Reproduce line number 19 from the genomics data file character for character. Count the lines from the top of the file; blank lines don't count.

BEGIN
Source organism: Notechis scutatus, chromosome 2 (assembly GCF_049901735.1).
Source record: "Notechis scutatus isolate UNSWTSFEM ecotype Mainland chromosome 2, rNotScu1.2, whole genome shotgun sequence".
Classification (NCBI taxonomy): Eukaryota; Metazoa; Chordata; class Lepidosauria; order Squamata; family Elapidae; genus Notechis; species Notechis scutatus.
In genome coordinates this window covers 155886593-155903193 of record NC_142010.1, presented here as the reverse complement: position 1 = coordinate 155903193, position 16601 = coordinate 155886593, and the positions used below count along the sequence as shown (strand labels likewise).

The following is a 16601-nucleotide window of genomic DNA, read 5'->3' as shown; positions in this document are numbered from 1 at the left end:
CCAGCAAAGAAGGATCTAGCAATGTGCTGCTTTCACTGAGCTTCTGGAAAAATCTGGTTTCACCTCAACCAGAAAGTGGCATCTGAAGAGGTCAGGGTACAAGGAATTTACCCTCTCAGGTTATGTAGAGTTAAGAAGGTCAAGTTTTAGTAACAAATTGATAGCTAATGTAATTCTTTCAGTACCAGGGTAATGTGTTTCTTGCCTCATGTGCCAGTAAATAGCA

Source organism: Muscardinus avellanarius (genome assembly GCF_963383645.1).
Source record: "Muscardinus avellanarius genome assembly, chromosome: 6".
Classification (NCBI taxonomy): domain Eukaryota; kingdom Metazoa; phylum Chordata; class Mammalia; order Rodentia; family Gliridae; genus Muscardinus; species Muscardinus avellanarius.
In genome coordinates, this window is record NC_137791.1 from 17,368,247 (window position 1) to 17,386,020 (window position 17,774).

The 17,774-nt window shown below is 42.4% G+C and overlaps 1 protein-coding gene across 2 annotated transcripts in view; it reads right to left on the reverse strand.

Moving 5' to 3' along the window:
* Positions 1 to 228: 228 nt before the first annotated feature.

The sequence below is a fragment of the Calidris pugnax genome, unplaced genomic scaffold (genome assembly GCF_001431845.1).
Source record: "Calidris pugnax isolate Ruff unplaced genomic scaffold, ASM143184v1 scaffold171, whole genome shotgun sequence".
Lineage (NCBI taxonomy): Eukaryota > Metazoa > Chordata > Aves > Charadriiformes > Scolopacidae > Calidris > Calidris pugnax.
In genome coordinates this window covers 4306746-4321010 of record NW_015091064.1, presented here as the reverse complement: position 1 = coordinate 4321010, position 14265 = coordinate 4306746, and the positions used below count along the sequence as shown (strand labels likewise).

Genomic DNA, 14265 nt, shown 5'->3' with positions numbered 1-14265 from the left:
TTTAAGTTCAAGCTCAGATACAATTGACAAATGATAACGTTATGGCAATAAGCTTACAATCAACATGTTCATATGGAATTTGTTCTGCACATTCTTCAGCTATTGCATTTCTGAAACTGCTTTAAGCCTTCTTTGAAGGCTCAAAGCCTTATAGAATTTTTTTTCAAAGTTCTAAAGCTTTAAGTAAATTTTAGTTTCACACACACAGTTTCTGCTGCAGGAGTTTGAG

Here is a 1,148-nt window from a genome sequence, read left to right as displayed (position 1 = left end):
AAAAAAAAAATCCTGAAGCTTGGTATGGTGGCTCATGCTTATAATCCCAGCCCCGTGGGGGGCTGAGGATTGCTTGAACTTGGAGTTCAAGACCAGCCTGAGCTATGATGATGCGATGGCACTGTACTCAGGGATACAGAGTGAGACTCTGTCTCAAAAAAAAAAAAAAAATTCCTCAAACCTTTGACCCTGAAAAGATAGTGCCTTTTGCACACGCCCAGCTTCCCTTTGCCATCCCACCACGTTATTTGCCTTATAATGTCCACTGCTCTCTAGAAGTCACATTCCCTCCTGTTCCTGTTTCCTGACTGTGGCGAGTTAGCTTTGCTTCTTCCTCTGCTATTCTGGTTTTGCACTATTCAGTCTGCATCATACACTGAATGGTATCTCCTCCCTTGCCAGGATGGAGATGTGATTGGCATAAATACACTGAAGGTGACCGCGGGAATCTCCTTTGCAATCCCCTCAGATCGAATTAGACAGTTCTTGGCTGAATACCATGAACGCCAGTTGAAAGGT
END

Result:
TTTAAGTTCAAGCTCAGATACAATTGACAAATGATAACGTTATGGCAATAAGCTTACAATCAACATGTTCATATGGAATTTGTTCTGCACATTCTTCAGCTATTGCATTTCTGAAACTGCTTTAAGCCTTCTTTGAAGGCTCAAAGCCTTATAGAATTTTTTTTCAAAGTTCTAAAGCTTTAAGTAAATTTTAGTTTCACACACACAGTTTCTGCTGCAGGAGTTTGAG